A family gets more information on PNNL’s fish tracking and monitoring programs at the STEM Night event at Sequim High School on May 28. Sequim Gazette photo by Conor Dowley.

A family gets more information on PNNL’s fish tracking and monitoring programs at the STEM Night event at Sequim High School on May 28. Sequim Gazette photo by Conor Dowley.

SHS brings STEM to the Sequim community

SHS hosted PNNL and Battelle in a night meant to advertise the importance of STEM for the community.

On May 28, Sequim High School, in conjunction with Pacific Northwest National Laboratory, hosted a STEM (science, technology, engineering and mathematics) night for the community to bring awareness of some of what PNNL does, both at their Marine Sciences Laboratory facility in Sequim and throughout the Pacific Northwest, and to help invigorate interest in the STEM fields from the attendees.

The event featured a number of displays on their environmental science efforts, including research diving, fish monitoring and tracking, and different fields of water analysis, including a display for a project on potentially utilizing algae as bio-fuel.

The star attraction, though, was a series of Oculus VR headsets from PNNL’s computer science education branch, featuring three different interactive games they’ve developed to help teach different computer science concepts. The tables featuring the headsets had a long line for most of the event, with children and adults alike enjoying what they offered.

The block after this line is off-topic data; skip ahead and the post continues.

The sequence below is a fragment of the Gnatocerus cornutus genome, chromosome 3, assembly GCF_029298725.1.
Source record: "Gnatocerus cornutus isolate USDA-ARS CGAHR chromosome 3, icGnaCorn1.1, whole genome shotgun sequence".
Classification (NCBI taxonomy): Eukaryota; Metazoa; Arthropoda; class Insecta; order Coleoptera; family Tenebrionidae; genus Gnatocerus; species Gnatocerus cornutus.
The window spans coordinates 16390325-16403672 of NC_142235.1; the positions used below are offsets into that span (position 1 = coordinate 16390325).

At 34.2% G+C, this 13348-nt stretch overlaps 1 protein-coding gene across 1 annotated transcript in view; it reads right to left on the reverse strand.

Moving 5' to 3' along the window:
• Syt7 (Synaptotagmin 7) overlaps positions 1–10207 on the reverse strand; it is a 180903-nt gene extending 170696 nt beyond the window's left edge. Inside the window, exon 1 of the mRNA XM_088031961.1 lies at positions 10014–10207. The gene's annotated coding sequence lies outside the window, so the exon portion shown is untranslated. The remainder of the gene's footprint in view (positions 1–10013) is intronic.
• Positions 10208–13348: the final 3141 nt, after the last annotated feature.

Those VR headsets represented more than just the fun the event attendees were having, though: they represented the partnership Sequim School District has been forming with PNNL and Battelle, the company that runs the lab for the Department of Energy.

Battelle recently gifted the school district with 25 Oculus Go units to use for computer and technology education purposes, as well as a 3D printer and all the materials and equipment to run and maintain it. That comes a little more than a year after Battelle provided a $50,000 matching grant to the school district for computer science funding, matching an equal grant from the state.

During a brief speech at the STEM event, Sequim School District superintendent Gary Neal spoke about how important that partnership was for the district and the students they serve.

“The STEM fields aren’t just the jobs of the future,” Neal told the attendees of the event. “They’re the jobs of now.”

Neal told the gathered crowd that he wanted to bring more awareness to the importance of science, technology, engineering and mathematics in the modern world going forward, and that Battelle is helping to get students ready for that modern world.

State Rep. Steve Tharinger echoed similar sentiments during his own short speech at the event, praising the work of PNNL and Battelle around not just Sequim but across all of Washington state to not just on their various facilities’ specialized tasks, but on helping their communities to be better educated about STEM subjects.